There are a lot of perceptions and clichés about divorce that simply aren’t true. One of those myths is the idea that when going through a divorce, women are likely to “take their husbands for all they’re worth.”
The truth of the matter is that many divorces end unfairly and cause one spouse to go into poverty. Statistically, women are three times more likely to suffer this fate than men are. This occurs for many reasons, including the fact that women are more likely to leave the workforce in order to be a stay-at-home parent. When and if they go back to work, they will probably see lower wages than they used to receive.
If you are going through divorce (regardless of your gender), it is a good idea to get rid of the winners/losers mindset and instead think in terms of mutual stability. Maryland is an equitable distribution state, which means that marital assets must be divided equitably between both spouses. This doesn’t always mean perfectly in half. It means dividing assets in a way that leaves each spouse on fairly solid financial footing.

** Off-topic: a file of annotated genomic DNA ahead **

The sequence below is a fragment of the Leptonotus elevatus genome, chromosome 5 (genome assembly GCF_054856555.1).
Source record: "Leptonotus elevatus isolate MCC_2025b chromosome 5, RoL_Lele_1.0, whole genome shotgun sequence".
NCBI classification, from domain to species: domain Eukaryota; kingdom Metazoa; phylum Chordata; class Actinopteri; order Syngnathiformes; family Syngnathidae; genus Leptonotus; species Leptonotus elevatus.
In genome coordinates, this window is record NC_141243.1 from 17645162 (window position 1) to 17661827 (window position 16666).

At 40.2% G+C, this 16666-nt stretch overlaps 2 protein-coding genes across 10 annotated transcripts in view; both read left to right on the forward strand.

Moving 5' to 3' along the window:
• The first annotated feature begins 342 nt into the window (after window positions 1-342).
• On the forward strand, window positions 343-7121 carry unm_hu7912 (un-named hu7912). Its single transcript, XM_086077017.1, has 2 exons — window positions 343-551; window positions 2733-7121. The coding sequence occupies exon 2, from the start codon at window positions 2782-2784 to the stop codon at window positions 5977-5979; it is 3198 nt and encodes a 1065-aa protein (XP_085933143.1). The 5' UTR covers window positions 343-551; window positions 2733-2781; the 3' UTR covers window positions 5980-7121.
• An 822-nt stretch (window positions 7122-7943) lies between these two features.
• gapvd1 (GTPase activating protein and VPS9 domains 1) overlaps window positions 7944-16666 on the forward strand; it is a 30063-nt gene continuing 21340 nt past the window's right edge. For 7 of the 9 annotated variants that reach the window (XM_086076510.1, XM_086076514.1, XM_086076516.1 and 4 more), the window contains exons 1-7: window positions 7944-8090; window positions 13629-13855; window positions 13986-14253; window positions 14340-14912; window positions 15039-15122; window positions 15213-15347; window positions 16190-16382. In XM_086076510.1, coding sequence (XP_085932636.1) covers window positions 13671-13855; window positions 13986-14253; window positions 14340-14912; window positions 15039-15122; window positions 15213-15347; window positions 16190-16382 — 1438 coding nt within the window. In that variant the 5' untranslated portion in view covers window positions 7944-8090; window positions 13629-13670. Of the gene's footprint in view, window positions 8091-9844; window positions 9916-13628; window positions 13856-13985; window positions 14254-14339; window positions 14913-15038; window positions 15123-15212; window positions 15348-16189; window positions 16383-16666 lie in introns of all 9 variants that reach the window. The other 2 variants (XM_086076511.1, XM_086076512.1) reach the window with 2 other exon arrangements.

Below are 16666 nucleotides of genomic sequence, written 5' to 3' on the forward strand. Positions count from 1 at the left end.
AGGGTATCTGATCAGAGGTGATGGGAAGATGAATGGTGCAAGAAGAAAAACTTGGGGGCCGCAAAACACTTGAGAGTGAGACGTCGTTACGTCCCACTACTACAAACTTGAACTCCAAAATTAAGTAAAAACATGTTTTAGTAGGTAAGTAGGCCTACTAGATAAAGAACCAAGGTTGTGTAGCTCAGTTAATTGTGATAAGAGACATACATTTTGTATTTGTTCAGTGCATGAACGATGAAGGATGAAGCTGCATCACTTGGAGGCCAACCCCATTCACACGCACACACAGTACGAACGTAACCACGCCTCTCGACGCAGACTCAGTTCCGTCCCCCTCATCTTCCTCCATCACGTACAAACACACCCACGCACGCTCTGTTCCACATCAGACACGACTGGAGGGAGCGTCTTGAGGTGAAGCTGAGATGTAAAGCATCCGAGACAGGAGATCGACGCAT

Accomplishing stability sometimes requires more than simply dividing up the shared possessions and bank accounts. It may require spousal support and child support. And if you are the less-monied spouse, it is important to remember that you may be entitled to temporary financial support during the divorce.
Finally, one of the best ways to ensure your own stability after divorce is to work with a reputable and experienced attorney. Your entire financial future (and perhaps your children’s future) will be affected by the decisions and agreements that are made in the coming weeks and months. If you don’t have a good attorney advocating for your best interests, you could end up agreeing to an unfair settlement or forgetting an important detail (like retirement savings).
Yes, working with an attorney costs money. But in a divorce, hiring the right attorney is an investment that may save you a lot of money down the line.